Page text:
Yukon seeks help from the federal government to deal with the “widespread community transmission” of COVID-19

Yukon seeks help from the federal government to deal with the “widespread community transmission” of COVID-19



The Yukon is at a critical juncture of the pandemic, is testing the limits of its healthcare system, and is seeking help according to its Minister of Health, Tracy McPhee.

The territory has sought help from the federal government and other jurisdictions because it is fighting what McPhee called “widespread community transmission.”

“The current wave is the biggest challenge we have faced so far, and we all need to unite to stop the spread of COVID-19,” McPhee said in a media update on Wednesday.

According to a press release issued on Wednesday evening, between Tuesday and Wednesday, 15 new cases were reported in the area-7 in Whitehorse and 8 in other communities. There are now 134 active cases in the Yukon.

Dr. Brendan Hanley, Chief Medical Officer of Health, said the region is requesting additional staff, including nurses and social workers, and assistance in contact tracing and logistical support.

“Everyone is tired, we are overburdened,” Hanley said.

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McPhee said that seven nurses are coming from Ontario.

The update is the next day after the territory is announced Fifth death related to COVID-19 -Third In a little more than two weeks.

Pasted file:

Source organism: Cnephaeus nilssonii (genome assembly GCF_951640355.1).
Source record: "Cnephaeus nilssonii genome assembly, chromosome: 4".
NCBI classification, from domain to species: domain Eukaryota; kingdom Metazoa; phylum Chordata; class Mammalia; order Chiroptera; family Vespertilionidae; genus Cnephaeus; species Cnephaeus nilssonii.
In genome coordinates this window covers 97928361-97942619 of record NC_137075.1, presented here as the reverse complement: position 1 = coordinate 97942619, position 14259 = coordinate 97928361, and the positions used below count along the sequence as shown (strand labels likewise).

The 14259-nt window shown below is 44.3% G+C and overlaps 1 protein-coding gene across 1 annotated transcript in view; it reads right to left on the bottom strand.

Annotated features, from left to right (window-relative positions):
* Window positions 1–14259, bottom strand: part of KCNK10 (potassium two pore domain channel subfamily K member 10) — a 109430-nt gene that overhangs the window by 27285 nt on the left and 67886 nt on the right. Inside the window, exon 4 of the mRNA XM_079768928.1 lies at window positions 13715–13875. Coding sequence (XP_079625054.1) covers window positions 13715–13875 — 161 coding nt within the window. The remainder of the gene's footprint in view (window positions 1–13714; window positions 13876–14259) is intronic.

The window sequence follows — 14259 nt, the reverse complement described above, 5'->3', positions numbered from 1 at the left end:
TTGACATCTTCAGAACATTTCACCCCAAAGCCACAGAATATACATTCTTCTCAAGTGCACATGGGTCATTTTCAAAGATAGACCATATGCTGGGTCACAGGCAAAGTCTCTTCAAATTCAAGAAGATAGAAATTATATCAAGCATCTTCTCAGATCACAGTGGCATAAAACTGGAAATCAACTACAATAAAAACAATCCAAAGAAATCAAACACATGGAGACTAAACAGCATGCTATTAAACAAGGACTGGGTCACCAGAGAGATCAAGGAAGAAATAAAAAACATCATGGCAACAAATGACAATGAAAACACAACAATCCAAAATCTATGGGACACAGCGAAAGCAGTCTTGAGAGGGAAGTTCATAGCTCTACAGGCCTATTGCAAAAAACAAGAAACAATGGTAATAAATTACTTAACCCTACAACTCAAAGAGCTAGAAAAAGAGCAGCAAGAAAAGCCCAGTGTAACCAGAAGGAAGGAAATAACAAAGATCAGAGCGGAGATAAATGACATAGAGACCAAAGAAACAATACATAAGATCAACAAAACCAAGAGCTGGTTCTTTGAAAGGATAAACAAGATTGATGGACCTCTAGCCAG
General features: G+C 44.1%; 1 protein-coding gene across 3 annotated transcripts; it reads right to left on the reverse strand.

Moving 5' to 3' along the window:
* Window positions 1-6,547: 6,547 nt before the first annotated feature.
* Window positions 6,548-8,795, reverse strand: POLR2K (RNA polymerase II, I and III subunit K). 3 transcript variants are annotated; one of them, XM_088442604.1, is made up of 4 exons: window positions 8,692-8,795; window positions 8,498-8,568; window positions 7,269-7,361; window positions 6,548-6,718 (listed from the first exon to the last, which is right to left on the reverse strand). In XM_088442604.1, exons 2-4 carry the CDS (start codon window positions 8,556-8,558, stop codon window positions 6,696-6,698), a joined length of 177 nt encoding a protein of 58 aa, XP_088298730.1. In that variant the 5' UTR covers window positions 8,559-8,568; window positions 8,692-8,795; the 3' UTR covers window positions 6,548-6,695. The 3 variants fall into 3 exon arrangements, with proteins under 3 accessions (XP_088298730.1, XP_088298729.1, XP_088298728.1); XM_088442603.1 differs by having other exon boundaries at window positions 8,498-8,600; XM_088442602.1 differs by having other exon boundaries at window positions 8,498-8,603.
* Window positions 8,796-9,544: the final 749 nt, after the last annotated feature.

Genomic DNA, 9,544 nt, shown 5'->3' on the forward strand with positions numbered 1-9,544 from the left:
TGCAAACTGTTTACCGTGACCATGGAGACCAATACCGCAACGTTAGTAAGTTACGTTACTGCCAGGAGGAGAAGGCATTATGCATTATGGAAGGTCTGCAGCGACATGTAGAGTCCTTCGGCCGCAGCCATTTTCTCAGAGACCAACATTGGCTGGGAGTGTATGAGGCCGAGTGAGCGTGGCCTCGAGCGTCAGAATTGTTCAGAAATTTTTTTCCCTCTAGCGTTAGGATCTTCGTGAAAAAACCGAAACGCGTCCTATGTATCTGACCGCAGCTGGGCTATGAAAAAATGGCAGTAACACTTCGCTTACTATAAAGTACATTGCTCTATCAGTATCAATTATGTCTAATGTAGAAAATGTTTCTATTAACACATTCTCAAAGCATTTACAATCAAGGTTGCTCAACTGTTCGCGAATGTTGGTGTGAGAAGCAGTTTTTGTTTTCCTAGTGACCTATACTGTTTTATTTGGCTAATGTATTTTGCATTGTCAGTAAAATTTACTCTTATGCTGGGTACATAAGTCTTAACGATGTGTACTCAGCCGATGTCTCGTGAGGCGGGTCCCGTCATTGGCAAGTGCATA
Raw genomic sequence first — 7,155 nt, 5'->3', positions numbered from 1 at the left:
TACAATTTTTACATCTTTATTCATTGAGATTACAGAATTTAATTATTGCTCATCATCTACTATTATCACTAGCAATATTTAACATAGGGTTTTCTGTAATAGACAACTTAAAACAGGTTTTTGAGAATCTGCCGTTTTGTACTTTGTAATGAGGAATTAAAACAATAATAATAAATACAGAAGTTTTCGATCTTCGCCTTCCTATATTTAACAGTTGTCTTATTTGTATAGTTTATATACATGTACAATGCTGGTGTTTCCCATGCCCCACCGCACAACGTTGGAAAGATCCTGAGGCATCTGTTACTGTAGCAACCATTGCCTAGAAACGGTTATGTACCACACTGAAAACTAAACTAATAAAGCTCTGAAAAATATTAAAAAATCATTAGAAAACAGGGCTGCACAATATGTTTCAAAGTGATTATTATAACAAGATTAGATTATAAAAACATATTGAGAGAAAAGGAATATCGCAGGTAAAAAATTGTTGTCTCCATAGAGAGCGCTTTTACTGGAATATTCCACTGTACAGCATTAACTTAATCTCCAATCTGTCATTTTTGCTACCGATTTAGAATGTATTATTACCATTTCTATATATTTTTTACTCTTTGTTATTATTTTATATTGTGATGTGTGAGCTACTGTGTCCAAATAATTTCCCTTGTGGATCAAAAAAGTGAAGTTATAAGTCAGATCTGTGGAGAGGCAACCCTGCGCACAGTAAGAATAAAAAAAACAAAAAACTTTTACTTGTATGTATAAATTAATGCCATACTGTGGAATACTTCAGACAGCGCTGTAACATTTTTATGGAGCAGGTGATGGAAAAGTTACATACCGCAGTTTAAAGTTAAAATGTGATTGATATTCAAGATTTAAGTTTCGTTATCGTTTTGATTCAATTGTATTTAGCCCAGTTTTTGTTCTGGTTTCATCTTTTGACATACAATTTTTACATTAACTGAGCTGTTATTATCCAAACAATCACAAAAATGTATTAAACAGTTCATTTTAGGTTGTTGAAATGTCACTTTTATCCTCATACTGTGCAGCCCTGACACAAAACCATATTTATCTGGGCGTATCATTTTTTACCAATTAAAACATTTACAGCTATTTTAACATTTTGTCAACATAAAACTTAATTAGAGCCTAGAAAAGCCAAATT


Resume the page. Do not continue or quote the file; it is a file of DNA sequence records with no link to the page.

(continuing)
Although Canada has the highest vaccination rate – more than 60% of residents are vaccinated – the region is responding to what Hanley said for the first time “True Wave” COVID-19.

“At present, the probability of contracting this virus is as high as ever in the Yukon,” he said.

The rapid response team has been sent to Carmacks and Pelly Crossing to temporarily support the staff of the community health center. Hanley said that working closely with communities in the Yukon is the number one priority in limiting transmission.

He went on to say that 82% of cases occurred in people who were not vaccinated. He said that 12% of people have been fully vaccinated, but the symptoms are mild.

Since June 1, 16 people have been hospitalized and 8 of them are still in the hospital. Three of the cases have been sent to the south for further treatment.

In general, the cases range from 1 year old to 90 years old. The largest number of cases is in the age group of 10 to 19 years old, followed by the age group of 20 to 29 years old.

51 cases tested positive for the gamma variant.

“Not the summer we planned”

The epidemic has led to stricter restrictions Whitehorse Emergency ShelterAnd prompted the establishment of the Selkirk First Nation at Paley’s Crossing Road blockade To prevent people from entering.

A public notice was issued on Tuesday, applicable to anyone at 98 Hotel Whitehorse between June 19 and 27, that the city’s Bambinos bilingual Montessori daycare center has been closed.

If possible, Hanley has asked parents to keep their children away from day care in the next two weeks.

He also asked residents to consider postponing any activities or downsizing. He suggested limiting gatherings to 10 people wearing masks indoors and 20 people keeping physical distance outdoors, but he strongly encourages gatherings of no more than 6 people.

“We need to go all out until we can take a breath, get reinforcements in place, and start to reverse the situation in the next few weeks. I ask you to make every effort to reduce contact with other people,” he said.

“This is not the summer we planned.”


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